A 78-year-old South Carolina man -- who allegedly used to work for the NYPD and the FDNY -- had more than a dozen weapons in his home when he was arrested after federal authorities say he told a nurse he was thinking about killing President Barack Obama.
But the man's son said Friday his father only spoke out as a cry for help for mental instability.
Michael Stephen Bowden was being held at the Spartanburg County jail. Bowden was arrested Nov. 18 after he told a nurse at a Veterans Affairs clinic in Spartanburg he was thinking of killing the president, according to a sworn statement by a U.S. Secret Service agent.
During a checkup at the clinic Nov. 16, a nurse asked Bowden if he ever thought about killing himself. According to the affidavit, Bowden told the nurse, "Yes, I would like to shoot the president, then myself."
Bowden repeated those words to another nurse, adding that he wanted to kill Obama "because he is not doing enough to help African Americans."
The next day, federal agents searched the home that Bowden, who is white, shares with his wife and adult son, finding three semiautomatic handguns and a semiautomatic rifle under Bowden's bed. Agents also found 13 other guns throughout the home, including a loaded shotgun near the front door.
When asked about his comments to the nurses, Bowden acknowledged he made them and also gave agents a sworn, written statement, saying "if I had the opportunity to put Obama against the wall and shoot him, I would."
Bowden also exhibited suicidal tendencies during a screening in April, according to the statement.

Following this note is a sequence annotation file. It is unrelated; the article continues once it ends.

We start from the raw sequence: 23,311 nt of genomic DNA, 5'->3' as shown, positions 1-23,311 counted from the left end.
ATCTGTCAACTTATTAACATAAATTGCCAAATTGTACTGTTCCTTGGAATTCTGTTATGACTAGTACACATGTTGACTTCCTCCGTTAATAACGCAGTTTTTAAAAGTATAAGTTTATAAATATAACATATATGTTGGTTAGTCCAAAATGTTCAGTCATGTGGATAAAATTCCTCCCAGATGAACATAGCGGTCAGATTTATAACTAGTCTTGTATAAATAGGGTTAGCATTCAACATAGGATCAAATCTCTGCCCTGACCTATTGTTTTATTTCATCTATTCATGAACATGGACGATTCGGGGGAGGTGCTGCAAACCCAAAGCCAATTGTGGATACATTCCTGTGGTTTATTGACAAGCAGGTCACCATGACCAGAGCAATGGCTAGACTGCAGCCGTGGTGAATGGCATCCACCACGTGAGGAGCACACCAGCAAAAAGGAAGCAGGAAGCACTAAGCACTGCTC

But Bowden's son, reached at the family's home Friday, said his father only told the nurse about the threats as a way to get attention after his April suicidal screening had gone unnoticed.
"They did nothing for him,'' said Kerry Bowden, 47, adding that medication his father has taken since a heart attack in the 1970s could be the source of his irrationality. "I think he was afraid something was going to happen, so he acted out and made the statements he said to get the medical treatment. ... They dropped the ball."
There was no answer at the clinic Bowden's father visited, and a Veterans Affairs official did not immediately return a message.
Kerry Bowden, who said that he works as a defense contractor training law enforcement officials, said that all but two of the guns recovered from the home belong to him.
"This should never have been a law enforcement issue,'' Bowden said. "He's going to miss his birthday. He missed Thanksgiving. He's going to miss Christmas, all because these nurses were either incompetent, not trained or they just didn't care."
After four years in the U.S. Navy, Kerry Bowden said his father served with the New York City police and fire departments for more than 15 years before retiring to South Carolina following a heart attack in 1975. Neither department on Friday said they could find records showing that Bowden had ever worked there.
U.S. Magistrate Judge Kevin McDonald has ordered that Bowden be held without bond until a mental evaluation had been completed. An attorney for Bowden did not immediately respond to a message Friday.